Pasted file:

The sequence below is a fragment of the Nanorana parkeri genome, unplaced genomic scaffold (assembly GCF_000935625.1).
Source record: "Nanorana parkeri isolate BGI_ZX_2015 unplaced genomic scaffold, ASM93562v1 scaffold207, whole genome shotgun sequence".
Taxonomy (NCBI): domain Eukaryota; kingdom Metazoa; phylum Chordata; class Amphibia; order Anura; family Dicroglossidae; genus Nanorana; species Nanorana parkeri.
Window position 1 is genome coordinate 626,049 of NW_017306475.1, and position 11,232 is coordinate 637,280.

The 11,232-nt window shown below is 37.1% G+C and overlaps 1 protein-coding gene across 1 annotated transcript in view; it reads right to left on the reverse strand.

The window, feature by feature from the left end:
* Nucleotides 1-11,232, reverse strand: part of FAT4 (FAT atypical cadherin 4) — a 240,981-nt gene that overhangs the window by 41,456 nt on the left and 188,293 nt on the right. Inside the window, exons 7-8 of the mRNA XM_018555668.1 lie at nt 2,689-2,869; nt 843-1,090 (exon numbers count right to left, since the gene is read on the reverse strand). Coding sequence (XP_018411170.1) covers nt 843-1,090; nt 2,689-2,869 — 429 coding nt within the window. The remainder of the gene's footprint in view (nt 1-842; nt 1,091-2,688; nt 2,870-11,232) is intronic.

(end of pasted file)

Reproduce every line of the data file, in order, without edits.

The sequence below is a fragment of the Nanorana parkeri genome, unplaced genomic scaffold (assembly GCF_000935625.1).
Source record: "Nanorana parkeri isolate BGI_ZX_2015 unplaced genomic scaffold, ASM93562v1 scaffold207, whole genome shotgun sequence".
Taxonomy (NCBI): domain Eukaryota; kingdom Metazoa; phylum Chordata; class Amphibia; order Anura; family Dicroglossidae; genus Nanorana; species Nanorana parkeri.
Window position 1 is genome coordinate 626,049 of NW_017306475.1, and position 11,232 is coordinate 637,280.

The 11,232-nt window shown below is 37.1% G+C and overlaps 1 protein-coding gene across 1 annotated transcript in view; it reads right to left on the reverse strand.

The window, feature by feature from the left end:
* Nucleotides 1-11,232, reverse strand: part of FAT4 (FAT atypical cadherin 4) — a 240,981-nt gene that overhangs the window by 41,456 nt on the left and 188,293 nt on the right. Inside the window, exons 7-8 of the mRNA XM_018555668.1 lie at nt 2,689-2,869; nt 843-1,090 (exon numbers count right to left, since the gene is read on the reverse strand). Coding sequence (XP_018411170.1) covers nt 843-1,090; nt 2,689-2,869 — 429 coding nt within the window. The remainder of the gene's footprint in view (nt 1-842; nt 1,091-2,688; nt 2,870-11,232) is intronic.